I'm fascinated by the things I'm seeing on social media and how good people are getting at teaching me small lessons on mercy, let's say in an Instagram stream that allows me to realize the value proposition of reading this entire book, so it's that. Go into that, what I call the X factor, and really dig into it, that word that's going to be in your subtitle that gives me that value proposition, and find a way to make me think that you know something that I need to know.
Joanna: It's really the nonfiction topic that's below the memoir. And it is interesting because, of course, the memoir I'm thinking about is a travel memoir and that's why I started my other podcast, which is ‘Books and Travel.' I actually interviewed quite a lot of memoir writers because a lot of people write memoir about travel. So I did that in order to start building up an audience for the memoir that I may write one day, which is quite funny.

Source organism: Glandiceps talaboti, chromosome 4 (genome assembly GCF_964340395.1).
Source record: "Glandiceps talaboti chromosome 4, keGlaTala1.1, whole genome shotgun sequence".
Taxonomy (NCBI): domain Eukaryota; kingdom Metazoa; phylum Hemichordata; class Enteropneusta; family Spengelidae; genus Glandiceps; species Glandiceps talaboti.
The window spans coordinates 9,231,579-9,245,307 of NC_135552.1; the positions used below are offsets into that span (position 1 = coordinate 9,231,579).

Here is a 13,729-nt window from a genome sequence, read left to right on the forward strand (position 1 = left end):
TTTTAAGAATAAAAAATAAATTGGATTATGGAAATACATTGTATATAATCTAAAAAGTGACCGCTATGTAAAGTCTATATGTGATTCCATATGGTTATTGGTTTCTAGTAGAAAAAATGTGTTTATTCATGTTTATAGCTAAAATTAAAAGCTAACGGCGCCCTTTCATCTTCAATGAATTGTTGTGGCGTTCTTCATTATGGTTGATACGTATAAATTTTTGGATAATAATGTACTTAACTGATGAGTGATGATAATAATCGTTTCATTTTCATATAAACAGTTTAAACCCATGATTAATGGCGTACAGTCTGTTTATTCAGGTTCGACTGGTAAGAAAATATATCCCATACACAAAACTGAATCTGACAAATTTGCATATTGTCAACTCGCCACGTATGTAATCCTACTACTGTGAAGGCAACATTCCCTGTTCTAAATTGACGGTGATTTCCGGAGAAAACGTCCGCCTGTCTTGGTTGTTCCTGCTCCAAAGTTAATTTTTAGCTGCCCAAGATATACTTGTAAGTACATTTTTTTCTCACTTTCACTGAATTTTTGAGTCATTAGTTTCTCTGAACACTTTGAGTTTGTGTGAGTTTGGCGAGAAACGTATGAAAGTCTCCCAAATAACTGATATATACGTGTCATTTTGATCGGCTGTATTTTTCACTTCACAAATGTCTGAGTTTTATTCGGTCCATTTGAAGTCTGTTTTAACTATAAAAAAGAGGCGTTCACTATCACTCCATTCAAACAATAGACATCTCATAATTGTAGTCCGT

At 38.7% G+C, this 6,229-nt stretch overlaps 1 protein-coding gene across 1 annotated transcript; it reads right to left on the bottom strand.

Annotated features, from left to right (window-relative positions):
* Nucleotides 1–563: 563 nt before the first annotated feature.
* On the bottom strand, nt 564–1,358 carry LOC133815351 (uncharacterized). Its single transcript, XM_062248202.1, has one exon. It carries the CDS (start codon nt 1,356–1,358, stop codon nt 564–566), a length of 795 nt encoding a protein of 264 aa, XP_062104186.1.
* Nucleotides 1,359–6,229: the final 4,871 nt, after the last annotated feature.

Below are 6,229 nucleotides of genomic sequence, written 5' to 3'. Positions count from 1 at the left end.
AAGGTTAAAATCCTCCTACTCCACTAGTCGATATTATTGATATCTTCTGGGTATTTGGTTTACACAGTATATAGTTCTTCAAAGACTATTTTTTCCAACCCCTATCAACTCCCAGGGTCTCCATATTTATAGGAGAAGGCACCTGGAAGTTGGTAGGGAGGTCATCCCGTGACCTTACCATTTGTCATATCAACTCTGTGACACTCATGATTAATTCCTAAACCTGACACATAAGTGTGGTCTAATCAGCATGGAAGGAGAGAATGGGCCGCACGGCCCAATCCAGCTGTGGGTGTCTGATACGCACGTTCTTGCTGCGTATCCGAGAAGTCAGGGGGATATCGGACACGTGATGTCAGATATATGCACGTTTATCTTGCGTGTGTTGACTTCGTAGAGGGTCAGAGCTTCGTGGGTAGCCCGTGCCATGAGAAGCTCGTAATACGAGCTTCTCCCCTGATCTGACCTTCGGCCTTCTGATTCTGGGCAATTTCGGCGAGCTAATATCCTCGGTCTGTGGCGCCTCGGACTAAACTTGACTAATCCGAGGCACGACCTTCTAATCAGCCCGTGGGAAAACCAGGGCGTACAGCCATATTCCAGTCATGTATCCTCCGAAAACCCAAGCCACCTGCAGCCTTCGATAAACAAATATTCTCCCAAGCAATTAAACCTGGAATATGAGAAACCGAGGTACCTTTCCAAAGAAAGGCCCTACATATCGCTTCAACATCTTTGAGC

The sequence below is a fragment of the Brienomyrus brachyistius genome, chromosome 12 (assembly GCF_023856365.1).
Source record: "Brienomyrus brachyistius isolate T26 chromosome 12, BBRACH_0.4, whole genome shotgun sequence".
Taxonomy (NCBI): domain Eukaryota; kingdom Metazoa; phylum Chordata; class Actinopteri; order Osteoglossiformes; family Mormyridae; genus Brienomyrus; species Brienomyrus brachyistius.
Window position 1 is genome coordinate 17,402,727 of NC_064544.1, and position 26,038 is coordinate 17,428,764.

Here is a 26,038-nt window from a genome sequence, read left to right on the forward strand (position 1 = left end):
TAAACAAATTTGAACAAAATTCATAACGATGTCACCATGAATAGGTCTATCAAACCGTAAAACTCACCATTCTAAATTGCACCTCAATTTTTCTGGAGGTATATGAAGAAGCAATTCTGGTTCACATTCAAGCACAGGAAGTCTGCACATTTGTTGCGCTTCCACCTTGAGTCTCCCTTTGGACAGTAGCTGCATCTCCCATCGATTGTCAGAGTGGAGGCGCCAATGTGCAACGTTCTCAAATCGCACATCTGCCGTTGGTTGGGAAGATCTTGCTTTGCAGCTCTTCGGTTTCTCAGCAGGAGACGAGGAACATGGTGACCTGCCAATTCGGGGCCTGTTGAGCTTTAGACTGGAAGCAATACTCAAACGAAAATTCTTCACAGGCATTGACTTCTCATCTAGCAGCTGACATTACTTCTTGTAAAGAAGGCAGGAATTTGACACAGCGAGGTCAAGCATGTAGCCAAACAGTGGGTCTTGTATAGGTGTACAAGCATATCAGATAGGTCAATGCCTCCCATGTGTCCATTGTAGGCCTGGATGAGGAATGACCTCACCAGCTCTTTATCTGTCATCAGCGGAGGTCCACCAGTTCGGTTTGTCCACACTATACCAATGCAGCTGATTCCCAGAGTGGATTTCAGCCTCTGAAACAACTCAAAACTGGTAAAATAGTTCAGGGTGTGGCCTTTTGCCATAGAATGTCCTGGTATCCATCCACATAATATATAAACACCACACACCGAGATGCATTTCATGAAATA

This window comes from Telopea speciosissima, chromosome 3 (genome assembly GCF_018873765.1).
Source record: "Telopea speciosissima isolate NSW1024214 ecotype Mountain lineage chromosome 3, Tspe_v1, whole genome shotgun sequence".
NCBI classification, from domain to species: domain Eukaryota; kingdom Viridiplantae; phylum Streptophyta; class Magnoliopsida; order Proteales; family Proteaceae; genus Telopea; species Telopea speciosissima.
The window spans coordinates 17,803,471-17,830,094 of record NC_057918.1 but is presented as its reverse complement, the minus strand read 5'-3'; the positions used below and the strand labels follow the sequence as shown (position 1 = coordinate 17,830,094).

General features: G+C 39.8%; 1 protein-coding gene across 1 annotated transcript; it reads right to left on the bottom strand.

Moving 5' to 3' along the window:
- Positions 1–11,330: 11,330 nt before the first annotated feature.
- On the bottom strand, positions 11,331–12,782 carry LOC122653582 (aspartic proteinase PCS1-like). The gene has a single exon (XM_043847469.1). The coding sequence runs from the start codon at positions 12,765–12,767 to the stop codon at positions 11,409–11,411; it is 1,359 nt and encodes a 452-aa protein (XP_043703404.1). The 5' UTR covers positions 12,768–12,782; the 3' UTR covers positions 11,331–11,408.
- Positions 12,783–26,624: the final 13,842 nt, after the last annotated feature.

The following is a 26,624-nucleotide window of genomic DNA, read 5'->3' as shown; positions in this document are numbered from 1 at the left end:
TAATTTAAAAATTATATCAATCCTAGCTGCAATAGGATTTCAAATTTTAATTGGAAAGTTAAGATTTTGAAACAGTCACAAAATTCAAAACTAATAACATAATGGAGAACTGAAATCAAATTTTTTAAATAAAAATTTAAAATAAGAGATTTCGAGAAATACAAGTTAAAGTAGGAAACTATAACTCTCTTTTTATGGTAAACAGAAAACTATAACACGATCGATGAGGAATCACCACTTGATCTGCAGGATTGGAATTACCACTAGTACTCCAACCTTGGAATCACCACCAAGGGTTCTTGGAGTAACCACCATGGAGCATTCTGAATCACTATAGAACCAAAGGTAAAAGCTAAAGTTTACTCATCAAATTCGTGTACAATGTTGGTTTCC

But I did want to ask you about podcasting in particular because you have a podcast ‘QWERTY' which I have been on.
Why did you personally start podcasting and how has it helped you in your business?
Marion: I started podcasting because I wanted to have more conversations with writers. I am still living a solitary lifestyle as I have been for many, many years as a writer. I work with writers all day long, one-on-one or in classes that I teach. But what I wasn't having was conversations with my peers and that was really missing from the people who have just published and have new insights into how do you get it out there? How do you be the person you are on the page?
That's a question I asked Richard Zacks, who is a historian of vice. He's a remarkable writer, a whole lot of bestselling books, but he was a kid who grew up in New York city going to peep shows. And literally, like those things that we weren't supposed to go to, he's very honest about it.
The only thing that interests him is vice and he's written a remarkable series of books that include the history of vice in America. Well, people don't have any encouragement to do that. He grew up in a fairly traditional Jewish household in New York, not conservative, but not crazy liberal.